Greene said the Makah tribal council got the news on a conference call and the response was cries of joy and an "Amen!" from one of his colleagues.

"As difficult as it's been, as frustrating as it’s been, this is an important moment," Greene said Thursday.

"It helps define a pathway, a clear pathway, for us to reconnect and to exercise a treaty right that's been taken away from us, unduly. And we're excited. I think it shows how important whaling is to us to go through a 20 year administrative process that has all kinds of bureaucratic hurdles to work through. And, and not give up."

Janine Ledford, executive director of the Makah Cultural and Research Center in Neah Bay, recalled the feeling she had as a young woman witnessing the whale hunt in 1999. The 25 years that have passed since then have amplified that feeling.

Janine Ledford stands next to two hunting canoes with the skeleton of a whale hanging above.
Bellamy Pailthorp
Janine Ledford, executive director at the Makah Cultural and Research Center, stands next to hunting canoes and below the skeleton of a gray whale that the tribe hunted in 1999.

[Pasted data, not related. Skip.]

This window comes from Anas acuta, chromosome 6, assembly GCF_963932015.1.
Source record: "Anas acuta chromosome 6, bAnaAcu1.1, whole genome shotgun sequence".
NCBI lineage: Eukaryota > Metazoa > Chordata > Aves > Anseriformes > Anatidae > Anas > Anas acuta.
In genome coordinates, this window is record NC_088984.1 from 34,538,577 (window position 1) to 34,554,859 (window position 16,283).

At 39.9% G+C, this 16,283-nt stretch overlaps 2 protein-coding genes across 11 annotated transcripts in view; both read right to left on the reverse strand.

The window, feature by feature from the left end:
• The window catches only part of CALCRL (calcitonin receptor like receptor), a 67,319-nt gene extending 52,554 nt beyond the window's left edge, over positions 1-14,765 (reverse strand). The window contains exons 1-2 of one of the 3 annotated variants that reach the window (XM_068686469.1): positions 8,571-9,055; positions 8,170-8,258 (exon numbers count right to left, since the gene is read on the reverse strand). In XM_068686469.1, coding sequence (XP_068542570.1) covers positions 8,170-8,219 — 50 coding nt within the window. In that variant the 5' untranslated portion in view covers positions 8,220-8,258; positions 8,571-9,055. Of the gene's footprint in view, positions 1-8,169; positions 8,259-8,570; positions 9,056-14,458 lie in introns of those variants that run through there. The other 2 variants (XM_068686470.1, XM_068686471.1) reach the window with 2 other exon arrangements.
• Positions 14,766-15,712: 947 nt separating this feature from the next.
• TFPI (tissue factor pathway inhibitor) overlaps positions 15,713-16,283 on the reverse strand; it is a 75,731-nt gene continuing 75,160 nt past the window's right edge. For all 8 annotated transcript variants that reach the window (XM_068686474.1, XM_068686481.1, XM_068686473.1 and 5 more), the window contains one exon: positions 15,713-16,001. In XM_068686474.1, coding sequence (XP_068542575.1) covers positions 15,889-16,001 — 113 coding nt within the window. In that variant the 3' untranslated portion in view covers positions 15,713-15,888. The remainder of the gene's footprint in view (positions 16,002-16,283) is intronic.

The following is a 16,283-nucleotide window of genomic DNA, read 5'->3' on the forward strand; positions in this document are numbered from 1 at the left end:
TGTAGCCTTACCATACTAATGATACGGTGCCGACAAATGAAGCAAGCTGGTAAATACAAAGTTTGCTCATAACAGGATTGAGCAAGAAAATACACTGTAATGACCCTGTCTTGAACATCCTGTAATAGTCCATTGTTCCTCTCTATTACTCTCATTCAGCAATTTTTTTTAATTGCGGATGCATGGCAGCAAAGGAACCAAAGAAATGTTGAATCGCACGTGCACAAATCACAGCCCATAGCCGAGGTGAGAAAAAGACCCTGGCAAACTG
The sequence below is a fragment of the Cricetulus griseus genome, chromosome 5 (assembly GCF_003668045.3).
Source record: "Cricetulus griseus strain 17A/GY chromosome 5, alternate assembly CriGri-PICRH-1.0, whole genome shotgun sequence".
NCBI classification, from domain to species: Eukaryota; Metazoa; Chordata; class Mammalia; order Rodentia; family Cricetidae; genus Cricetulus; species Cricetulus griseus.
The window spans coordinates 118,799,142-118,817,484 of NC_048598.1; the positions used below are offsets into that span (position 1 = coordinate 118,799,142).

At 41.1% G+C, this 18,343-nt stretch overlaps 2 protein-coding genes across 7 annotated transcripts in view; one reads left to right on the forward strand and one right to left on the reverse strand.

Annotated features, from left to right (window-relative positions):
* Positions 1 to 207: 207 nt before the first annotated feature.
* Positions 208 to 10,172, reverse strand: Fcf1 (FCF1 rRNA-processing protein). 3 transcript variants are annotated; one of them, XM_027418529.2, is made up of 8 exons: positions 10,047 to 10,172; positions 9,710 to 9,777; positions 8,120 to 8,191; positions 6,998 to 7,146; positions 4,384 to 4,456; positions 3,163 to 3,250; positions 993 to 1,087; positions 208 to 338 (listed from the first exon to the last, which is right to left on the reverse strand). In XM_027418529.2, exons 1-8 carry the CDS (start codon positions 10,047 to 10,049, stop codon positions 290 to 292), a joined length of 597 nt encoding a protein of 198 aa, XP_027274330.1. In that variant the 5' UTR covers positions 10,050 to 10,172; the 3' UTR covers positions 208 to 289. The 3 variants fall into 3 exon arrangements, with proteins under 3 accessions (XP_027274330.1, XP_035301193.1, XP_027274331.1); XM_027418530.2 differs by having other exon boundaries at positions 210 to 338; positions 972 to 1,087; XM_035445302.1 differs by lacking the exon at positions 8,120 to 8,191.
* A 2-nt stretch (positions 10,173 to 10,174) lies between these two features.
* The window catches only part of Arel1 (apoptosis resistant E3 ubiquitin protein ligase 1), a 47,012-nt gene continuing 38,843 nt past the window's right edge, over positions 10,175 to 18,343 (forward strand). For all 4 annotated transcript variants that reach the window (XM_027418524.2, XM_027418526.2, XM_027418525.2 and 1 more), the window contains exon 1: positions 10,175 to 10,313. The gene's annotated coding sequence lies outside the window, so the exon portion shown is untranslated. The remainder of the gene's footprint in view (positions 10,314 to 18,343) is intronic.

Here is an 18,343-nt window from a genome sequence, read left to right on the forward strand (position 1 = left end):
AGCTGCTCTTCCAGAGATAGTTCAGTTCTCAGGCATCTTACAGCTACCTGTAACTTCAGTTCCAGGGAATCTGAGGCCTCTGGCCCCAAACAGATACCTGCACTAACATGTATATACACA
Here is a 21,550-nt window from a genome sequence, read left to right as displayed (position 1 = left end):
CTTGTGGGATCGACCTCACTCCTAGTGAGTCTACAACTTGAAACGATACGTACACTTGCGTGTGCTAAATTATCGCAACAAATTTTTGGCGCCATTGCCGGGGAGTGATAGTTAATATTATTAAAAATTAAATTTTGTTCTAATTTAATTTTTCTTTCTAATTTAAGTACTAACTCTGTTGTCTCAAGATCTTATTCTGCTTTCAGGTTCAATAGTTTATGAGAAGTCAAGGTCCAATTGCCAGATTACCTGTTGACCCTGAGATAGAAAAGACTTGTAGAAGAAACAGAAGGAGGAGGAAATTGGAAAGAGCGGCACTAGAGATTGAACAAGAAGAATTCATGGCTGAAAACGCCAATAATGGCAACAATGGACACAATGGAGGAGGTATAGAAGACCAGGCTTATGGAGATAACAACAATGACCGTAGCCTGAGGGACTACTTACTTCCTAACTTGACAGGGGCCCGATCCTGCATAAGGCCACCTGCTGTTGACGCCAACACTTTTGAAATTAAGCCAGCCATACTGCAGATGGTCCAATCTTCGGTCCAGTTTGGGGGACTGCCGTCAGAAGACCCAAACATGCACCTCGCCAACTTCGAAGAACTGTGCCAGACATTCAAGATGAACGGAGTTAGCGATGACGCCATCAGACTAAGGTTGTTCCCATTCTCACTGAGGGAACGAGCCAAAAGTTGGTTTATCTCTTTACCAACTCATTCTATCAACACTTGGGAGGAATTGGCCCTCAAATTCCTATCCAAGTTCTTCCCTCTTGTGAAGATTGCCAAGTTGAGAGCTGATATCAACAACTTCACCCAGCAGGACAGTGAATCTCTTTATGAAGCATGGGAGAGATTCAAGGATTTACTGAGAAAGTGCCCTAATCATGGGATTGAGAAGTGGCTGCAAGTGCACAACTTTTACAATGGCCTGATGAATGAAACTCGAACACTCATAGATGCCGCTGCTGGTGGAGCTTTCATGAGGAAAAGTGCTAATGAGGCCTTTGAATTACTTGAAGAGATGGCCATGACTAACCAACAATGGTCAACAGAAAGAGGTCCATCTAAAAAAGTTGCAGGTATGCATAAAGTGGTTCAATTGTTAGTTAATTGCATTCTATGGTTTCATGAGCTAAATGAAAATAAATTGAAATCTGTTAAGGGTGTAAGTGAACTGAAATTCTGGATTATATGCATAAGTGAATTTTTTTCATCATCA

“It's actually pretty hard to put to words, but it's monumental, it's really incredible,” Ledford said in anticipation of the decision.

“When you're resuming something that is so central and so important – that our ancestors never let us forget about.”

She said there is also sadness and frustration about the many people who died waiting to see the revival of the whale hunt. But there are equal numbers of young people who have been waiting and have set their sights on supporting it in some way.

“Everybody here is involved in one way or another. We've never lost sight of the importance of whales and whale hunting,” Ledford said. “You know, we weren't hunting for roughly 80 years, but that didn't mean that our community – that our tribe, you know – forgot how important whales are to us.”